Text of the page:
An even more impressive effort can be found in Maxime Giroux's The Great Darkened Days — also up for a bevy of awards, including Best Picture, Best Lead Actor and Best Director. It's modernist pop art in motion as she uses available light and found locations in Ely, Nevada to create a mythic tale of a Charlie Chaplin impersonator played by Martin Dubreuil, trying to escape a dystopian war. Shot on a budget of less than $300,000 dollars, the film is a staggering triumph, despite nearly killing the two buddies from film school.
"When you're with someone you know well and you know exactly what their taste and skill set is, it feels like you can really take risks," says Mishara. "But it felt like everything really was on [mine and Maxime's] shoulders — which is a good kind of pressure, but it's also physically exhausting."
"I had a camera and a couple lights I was setting up myself; Maxime set up the dolly track with our producer. Every day I was hauling the camera cases and carrying stuff up hills. Afterwards, we both felt like it would be fun to make a movie exactly like this, but with more money and more time — kind of what it must've been like to shoot a Terrence Malick movie."
In my own little film community, I've always been the exception — hired by men, surrounded by men...I was always like, 'This door is shut — but it's what I want to do, so I'm just gonna find a way.'- Sara Mishara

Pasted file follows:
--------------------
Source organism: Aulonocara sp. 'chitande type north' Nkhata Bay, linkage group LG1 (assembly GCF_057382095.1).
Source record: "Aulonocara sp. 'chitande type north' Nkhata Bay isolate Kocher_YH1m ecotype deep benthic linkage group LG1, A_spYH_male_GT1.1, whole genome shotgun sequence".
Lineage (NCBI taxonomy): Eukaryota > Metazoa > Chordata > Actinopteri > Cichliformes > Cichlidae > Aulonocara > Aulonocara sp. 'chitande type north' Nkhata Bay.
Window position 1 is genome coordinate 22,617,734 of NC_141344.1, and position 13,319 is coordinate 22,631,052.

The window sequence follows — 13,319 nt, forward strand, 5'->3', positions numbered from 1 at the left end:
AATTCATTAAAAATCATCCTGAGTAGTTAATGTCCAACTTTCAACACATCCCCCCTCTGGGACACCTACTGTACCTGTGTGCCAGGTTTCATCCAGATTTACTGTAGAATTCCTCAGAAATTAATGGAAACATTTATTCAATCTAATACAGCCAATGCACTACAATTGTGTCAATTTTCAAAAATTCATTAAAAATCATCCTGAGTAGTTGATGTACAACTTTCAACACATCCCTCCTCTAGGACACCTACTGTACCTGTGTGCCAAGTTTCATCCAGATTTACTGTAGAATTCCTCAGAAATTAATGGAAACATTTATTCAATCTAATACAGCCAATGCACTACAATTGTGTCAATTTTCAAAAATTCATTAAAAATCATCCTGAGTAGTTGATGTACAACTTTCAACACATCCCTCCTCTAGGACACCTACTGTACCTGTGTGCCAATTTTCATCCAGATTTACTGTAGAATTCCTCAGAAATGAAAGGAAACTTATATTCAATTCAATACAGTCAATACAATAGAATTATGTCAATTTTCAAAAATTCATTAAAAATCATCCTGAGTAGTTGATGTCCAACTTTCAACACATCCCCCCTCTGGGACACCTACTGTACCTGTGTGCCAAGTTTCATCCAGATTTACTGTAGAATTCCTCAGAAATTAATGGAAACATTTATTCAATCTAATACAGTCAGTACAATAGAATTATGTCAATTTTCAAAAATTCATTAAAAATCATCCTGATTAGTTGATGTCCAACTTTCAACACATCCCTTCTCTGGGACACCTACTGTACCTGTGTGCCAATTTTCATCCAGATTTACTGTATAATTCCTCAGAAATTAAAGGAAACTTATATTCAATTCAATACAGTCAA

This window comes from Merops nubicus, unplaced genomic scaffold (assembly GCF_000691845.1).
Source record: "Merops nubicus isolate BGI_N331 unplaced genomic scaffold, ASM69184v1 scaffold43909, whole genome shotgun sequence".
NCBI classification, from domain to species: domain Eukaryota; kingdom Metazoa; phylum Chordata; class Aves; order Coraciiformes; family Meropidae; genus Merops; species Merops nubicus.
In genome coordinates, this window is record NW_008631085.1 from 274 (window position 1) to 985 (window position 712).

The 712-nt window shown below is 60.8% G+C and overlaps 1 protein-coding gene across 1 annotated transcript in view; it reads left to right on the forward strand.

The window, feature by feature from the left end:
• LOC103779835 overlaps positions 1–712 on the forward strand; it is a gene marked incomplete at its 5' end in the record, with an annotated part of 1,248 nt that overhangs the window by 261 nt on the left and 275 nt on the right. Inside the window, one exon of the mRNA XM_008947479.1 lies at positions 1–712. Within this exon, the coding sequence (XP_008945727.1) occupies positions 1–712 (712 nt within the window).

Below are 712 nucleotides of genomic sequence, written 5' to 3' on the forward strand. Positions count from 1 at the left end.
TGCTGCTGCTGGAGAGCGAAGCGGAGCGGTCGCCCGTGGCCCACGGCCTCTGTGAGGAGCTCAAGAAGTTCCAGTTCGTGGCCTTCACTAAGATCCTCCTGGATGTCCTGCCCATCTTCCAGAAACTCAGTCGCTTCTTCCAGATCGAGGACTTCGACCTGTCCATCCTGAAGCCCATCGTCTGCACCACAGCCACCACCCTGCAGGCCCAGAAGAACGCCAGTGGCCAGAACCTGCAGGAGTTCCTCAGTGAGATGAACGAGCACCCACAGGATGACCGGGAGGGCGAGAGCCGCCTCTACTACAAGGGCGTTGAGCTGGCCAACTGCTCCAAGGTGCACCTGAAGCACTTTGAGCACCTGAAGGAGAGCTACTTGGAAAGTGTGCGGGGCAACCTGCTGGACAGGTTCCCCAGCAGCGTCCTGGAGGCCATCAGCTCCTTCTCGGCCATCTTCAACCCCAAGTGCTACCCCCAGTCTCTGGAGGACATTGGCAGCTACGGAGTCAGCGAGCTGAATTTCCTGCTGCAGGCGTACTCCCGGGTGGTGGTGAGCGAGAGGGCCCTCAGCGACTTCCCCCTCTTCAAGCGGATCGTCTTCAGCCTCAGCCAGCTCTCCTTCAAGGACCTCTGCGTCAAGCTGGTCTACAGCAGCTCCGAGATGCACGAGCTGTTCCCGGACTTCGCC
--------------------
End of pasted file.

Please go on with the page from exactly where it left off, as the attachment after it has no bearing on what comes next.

While Quebec's native financing system SODEC has recently implemented a 50/50 gender parity law, breaking into the industry wasn't easy for a young, ambitious Mishara. After graduating from Concordia, she found it difficult to gain on set experience as a woman, so she decided to strike it out on her own. First, she got a Masters of Cinematography at the American Film Institute, where she learned everything she could about the technical aspects of her trade. Then, like a young Rocky, she hit the gym.
"There's a culture that's inherent to the way we structure film sets that's very military and very masculine," says Mishara. "It's about long hours, it's about not being comfortable, it's about pushing yourself to the extreme. I always really felt like I had to embody more of a masculine personality at work — one that was kind of unbreakable, fearless, with no emotion."
"Even today, I feel like we talk a lot more about how things are 'changing' than how things are actually changing. When I was first starting out, sexism was such an ingrained part of film culture that it wasn't questioned; it was just inherent. It was something so expected I was just always one step ahead. That's why I went to LA, which gave me a real technical knowledge, so if people ever questioned me, I was super well-informed. I worked out a lot, so I could hold a camera longer than any other guy."
"In my own little film community, I've always been the exception — hired by men, surrounded by men. I'm finally gonna work with the first ever all-female camera crew on my next film and it's never happened to me before. I'm very happy for the younger female cinematographers who are just starting out that the door feels a bit more open. Because I was always like, 'This door is shut — but it's what I want to do, so I'm just gonna find a way.'"